What Are We Really Learning at School?

Andrea Ochoa and Emilio Mora

Andrea Ochoa and Emilio Mora

Andrea Ochoa & Emilio Mora, Discoverer Editors

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As high school students, sitting in a classroom, looking at the whiteboard, listening to a long lecture, we tend to ask ourselves, why do I need to know this? What’s the purpose? From an outside perspective, most students tend to think that they are only learning Math, English, Science, Social Studies, etc. But they don’t realize there is something else. School is not just a space where students learn core materials, they also develop values and socialization.

Empathy, self-worth, and respect, are values that humans are not magically born with and have to be developed through experiences and influenced by role models. Debbie Preston, a geography specialist and educational consultant, Howick Prep School, South Africa, argues that her most valuable experiences in school weren’t academic. “On the sports field, I learned about winning and losing graciously. In the classroom, I learned that doing your best counted far more than academic ability,” Preston said. When we make a project or assignment, what matters is not the material itself. Besides learning new information, the amount of effort, teamwork, respect, and responsibility we did it with is also present.

School is also where you learn how to socialize and interact with others. The first contact of a kid is with family. This forms his initial ideas and personality, but when their world opens, they have different experiences. “When they put you into the nursery or school, you are opened to the challenges of learning to live with other people,” Anna Isabel García, TCS High School Psychologist, said.

Furthermore, in order to survive in school, we must have values and understand differences to coexist with others. Through the school process, the students develop a warm heart, and a mentality in preventing problems and respecting everyone’s qualities, and differences. Changes are reflected on students who in kinder fought foolishly and in high school act mature. This develops skills to meet new people and create new connections. “The school is a microworld, a community where the person and relationships with others are enriched by values,” García said.

However, some people still think that school destroys the student’s ability to work for the community and as a team. Most think that what is learned is insignificant and a very low percentage is applied in the future. In an article from the New York Times on how schools should prioritize life skills as well as academics, writer Holly Epstein Ojalvo wrote, “We’re trying to put in place the ingredients so the child is going to be a successful 35-year-old. It’s not really about getting an A in algebra.” Although what Ojalvo states is true, it is also true that school is providing these ingredients. Even the simplest exam develops responsibility (we have to study), and self-control with the fact that they will have to stay a certain amount of time concentrated in one single thing, which is not as simple as it looks. The reality is that the school’s goal is to prepare children morally to live a healthy life.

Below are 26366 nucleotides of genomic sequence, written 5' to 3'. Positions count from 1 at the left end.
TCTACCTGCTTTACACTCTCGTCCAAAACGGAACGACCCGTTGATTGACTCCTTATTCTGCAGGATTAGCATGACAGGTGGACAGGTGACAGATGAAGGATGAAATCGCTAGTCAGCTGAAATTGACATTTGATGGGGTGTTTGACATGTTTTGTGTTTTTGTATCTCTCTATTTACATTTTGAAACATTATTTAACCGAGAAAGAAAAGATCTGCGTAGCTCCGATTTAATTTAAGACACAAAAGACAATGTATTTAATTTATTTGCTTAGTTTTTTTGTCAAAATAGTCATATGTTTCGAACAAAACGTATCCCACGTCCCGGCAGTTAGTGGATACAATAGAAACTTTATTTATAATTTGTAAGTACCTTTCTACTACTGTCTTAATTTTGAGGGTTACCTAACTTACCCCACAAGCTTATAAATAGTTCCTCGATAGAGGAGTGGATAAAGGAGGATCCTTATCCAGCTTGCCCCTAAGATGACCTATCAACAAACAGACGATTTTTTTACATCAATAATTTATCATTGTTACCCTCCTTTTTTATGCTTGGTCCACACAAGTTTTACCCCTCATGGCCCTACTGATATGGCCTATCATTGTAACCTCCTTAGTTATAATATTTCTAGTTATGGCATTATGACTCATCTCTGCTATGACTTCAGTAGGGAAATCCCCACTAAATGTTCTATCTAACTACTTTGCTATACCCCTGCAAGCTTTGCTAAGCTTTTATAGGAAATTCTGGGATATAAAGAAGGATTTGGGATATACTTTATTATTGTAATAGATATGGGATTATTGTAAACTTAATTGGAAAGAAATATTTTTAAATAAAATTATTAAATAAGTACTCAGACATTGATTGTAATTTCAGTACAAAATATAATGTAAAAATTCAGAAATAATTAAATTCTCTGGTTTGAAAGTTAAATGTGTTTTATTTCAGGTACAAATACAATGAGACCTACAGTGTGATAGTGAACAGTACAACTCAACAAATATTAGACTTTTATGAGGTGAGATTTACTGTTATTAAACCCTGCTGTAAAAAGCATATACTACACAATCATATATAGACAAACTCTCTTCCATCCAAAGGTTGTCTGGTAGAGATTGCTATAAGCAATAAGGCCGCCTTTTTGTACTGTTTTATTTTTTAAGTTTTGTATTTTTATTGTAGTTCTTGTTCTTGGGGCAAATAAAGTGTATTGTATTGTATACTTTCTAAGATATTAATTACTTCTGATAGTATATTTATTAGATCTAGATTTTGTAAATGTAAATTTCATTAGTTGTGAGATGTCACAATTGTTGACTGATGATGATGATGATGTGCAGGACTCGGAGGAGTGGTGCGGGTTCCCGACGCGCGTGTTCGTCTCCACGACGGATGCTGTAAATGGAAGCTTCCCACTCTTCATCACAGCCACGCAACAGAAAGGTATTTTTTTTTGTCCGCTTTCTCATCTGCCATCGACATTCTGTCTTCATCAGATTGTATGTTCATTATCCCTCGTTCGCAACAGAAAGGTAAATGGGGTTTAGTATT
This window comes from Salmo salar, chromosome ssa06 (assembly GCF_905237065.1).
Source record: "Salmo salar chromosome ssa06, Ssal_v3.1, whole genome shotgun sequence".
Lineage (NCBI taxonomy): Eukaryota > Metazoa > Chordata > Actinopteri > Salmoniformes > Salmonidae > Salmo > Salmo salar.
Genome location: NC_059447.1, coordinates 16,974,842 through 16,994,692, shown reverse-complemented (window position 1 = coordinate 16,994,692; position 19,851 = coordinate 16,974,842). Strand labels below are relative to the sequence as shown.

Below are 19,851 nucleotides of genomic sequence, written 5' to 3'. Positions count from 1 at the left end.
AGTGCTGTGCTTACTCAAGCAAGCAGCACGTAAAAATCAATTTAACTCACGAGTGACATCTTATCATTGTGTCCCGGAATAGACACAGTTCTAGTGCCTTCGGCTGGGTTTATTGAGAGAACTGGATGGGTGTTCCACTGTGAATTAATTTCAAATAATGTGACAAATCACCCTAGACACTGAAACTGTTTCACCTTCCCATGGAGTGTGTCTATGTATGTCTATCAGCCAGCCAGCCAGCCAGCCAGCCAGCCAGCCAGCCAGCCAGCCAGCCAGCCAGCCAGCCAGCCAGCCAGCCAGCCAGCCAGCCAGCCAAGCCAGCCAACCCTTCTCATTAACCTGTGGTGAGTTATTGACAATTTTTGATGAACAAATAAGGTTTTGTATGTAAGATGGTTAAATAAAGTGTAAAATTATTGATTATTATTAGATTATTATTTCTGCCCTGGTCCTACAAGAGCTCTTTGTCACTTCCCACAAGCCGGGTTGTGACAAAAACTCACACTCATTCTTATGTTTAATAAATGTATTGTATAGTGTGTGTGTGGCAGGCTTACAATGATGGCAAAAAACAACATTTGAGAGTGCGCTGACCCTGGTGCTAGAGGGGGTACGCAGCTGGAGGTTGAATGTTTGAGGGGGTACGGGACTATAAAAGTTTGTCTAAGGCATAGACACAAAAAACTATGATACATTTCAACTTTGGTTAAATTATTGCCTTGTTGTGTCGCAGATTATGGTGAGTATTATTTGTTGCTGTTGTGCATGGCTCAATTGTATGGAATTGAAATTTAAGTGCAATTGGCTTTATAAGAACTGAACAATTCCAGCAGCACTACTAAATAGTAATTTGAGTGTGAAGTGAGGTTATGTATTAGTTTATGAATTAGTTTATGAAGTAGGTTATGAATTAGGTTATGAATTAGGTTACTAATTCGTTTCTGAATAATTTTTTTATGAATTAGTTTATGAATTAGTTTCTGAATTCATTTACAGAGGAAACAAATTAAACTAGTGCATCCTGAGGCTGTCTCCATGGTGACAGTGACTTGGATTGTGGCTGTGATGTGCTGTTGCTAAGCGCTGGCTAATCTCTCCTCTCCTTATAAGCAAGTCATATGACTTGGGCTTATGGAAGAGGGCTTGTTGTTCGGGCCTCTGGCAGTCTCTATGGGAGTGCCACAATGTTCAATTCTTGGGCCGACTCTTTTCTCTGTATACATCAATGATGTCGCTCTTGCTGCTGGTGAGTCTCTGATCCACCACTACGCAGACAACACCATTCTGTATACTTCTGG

Clearly, school is not just a place to learn subjects with an empty heart and soul, it is also the place to develop character and unity. School opens new doors for students for more contacts and friends, interacting with different values, which will help them in their future. Students must know this, and take advantage of it. This will help them manage every situation in their future, and even avoid conflicts they might get in. “Let us remember, one book, one pen, one child, and one teacher, can change the world.” Malala Yousafzai, an activist for the right of education, said.

 

WORKS CITED

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Garcia, A. (2019, April 26). Personal interview.

Hough, Lory. “What’s Worth Learning in School?” Harvard Graduate School of Education,

     www.gse.harvard.edu/news/ed/15/01/whats-worth-learning-school.

 

Ojalvo, Holly Epstein. “What Are You Really Learning at School?” The New York Times, The

     New York Times, 7 Sept. 2011, learning.blogs.nytimes.com/2011/09/07/what-are-you-really-learning-at-school/.